- Let sudents share process as well as results. (Source:, quoting Angela Stockman)

- Ask individual students leading questions, let students talk out their story plans. (see "Cues and Creativity" in this article about Angela Stockman's studio)

- Find the intersections between students' personal interests and your curriculum. "Students will be more likely to develop academic pursuits when classroom content connects to their passions." Another piece of advice: "To support young makers, teachers should regularly engage students in making, sharing, collaborating and reflecting." (Source: "ReMaking Education: Designing Classroom Makerspaces For Transformative Learning")



- Blank wall space for post-it notes, etc.

- Blank table space for post-it notes, etc.

- Poster paper, styrofoam board, bristol board.

- Idea from Angela Stockman: paint tabletops with chalk paint.



- Focus on how it works, not how it looks.

- Post-it notes, index cards, cut-up paper for notes.

- Upcycling: using discarded materials to make something new that is even better than the original. Some teachers, for example, have students work on recycled book crafts - using books with broken spines or book pages to make projects.

- Save money by stocking your Makerspace with items that are typically found around the house or school e.g. boxes of different sizes, paper towel and toilet paper tubes, egg cartons, different kinds of tape, liquid and stick glue. Ask donations from parents for other items: e.g. cereal boxes, wire, yarn, toothpicks, cups, recycled plastic containers etc.



Also see Debbie's Pinterest board: Makerspaces That Encourage Writing & Reading.


- Photo collage inspiration board before jumping into writing.

- Story bags: Label a cloth bag "Once Upon A Time" and inside, have story prompts (could be pictures of animals/places/things for younger kids, text for older?). Story begins "Once upon a time" and students take turns drawing items, add to the story (verbally or written). Story Starters (also bags): Find simple paper bags, fill with items. Label each with a number, invite students to draw a number, then tell/write a story using items as prompts. Optional collaborative writing exercise.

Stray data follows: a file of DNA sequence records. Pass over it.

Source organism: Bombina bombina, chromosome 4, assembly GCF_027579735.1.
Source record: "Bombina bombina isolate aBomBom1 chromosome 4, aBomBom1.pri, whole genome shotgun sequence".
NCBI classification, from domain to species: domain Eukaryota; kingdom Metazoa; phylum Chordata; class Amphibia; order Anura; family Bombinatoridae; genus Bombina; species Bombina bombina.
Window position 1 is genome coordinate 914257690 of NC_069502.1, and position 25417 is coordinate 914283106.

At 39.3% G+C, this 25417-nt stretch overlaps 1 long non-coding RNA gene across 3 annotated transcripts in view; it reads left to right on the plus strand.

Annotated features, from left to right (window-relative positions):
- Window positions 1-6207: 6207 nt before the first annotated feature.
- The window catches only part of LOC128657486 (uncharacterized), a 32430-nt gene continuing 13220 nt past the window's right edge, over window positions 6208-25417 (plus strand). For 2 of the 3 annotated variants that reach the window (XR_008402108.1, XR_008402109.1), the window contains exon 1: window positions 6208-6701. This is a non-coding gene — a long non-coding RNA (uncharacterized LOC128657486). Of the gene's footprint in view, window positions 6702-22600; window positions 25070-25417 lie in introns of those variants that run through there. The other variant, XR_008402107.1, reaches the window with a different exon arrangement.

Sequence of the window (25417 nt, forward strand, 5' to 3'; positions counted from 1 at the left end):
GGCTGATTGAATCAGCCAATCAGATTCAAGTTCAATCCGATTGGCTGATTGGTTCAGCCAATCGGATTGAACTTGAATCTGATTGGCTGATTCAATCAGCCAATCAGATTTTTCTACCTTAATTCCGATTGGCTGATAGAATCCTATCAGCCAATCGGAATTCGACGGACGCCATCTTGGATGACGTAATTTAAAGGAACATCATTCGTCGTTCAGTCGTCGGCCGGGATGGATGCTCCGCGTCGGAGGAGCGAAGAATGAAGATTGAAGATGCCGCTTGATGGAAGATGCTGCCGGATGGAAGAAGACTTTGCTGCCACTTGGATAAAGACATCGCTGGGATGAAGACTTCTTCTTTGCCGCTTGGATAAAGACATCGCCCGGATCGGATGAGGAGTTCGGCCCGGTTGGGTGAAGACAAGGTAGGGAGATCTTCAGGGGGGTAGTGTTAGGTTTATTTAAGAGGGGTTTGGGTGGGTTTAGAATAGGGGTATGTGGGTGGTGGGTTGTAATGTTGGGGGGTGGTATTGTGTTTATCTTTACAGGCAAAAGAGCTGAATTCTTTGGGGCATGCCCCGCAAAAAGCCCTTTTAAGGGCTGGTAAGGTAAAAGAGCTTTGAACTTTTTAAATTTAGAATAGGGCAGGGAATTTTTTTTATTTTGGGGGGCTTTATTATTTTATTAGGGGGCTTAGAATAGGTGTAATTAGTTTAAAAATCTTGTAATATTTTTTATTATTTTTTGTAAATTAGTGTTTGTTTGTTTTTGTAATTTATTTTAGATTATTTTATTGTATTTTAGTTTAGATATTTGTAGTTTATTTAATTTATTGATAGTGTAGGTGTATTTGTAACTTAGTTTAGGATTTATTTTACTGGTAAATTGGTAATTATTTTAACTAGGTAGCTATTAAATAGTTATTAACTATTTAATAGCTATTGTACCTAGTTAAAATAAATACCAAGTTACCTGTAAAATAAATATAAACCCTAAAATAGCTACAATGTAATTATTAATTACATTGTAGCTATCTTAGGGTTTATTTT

- Play with small changes to words that in turn create significant impact -> create works that embed word remixes. (Source: Intention: Critical Creativity In the Classroom by Amy Burvall and Dan Ryder)

- On stackable  bricks or Lego blocks, write words and phrases (or use sticky notes or repositionable labels).


- Arrange and rearrange plot points.

- Come up with possible twist endings.


- List of character traits.

- Draw/paint/sculpt a character.

- Create a character using found object art, then write about that character.


- Design (via drawing or creating from physical objects) the building where a story takes place. 


- Create a found poem by taking words and phrases from other sources and reframing them as poetry by making changes in spacing and lines, adding and deleting text....thus imparting new meaning.

- Create blackout poetry with discarded books.


- Invent and describe an imaginary creature. One suggestion: do a mash-up of classifications, then write about the new creature. Exercise could be combined with a study of taxonomy.


- Music that could inspire writing song lyrics.

- Lego pieces labelled with words and phrases, can be used to write.



My list of educators & librarians on Twitter who post about Makerspaces

Curious about classroom Makerspaces? Here's how to get started. - by Angela Watson.

Welcome to my Makerspace - by Brooke Brown in Teach Outside The Box 

Make Writing - Created by Angela Stockman, author of MAKE WRITING: 5 Teaching Strategies That Turn Writer's Workshop Into A Maker Space. Also see this article about Angela's studio in action.

Seven Surprising Benefits Of Maker Spaces - by Carrie Barron and Alton Barron, School Library Journal.

10 Reasons To Create Makerspaces In Your School - by Matthew Lynch, The Tech Edvocate.

Makerspaces in Education & Literacy - by Danielle Marie Kowalewicz

What a Makerspace can mean for the Writing Classroom - Takeaways from NWP Annual Meeting - by Colleen Graves.

Makerspace For Education

Makerspaces: How Parents Support Young Children's Learning



Make Writing: 5 Teaching Strategies ThAT Turn Writer's Workshop Into A Maker Space - by Angela Stockman

Intention: Critical Creativity In the Classroom -  by Amy Burvall and Dan Ryder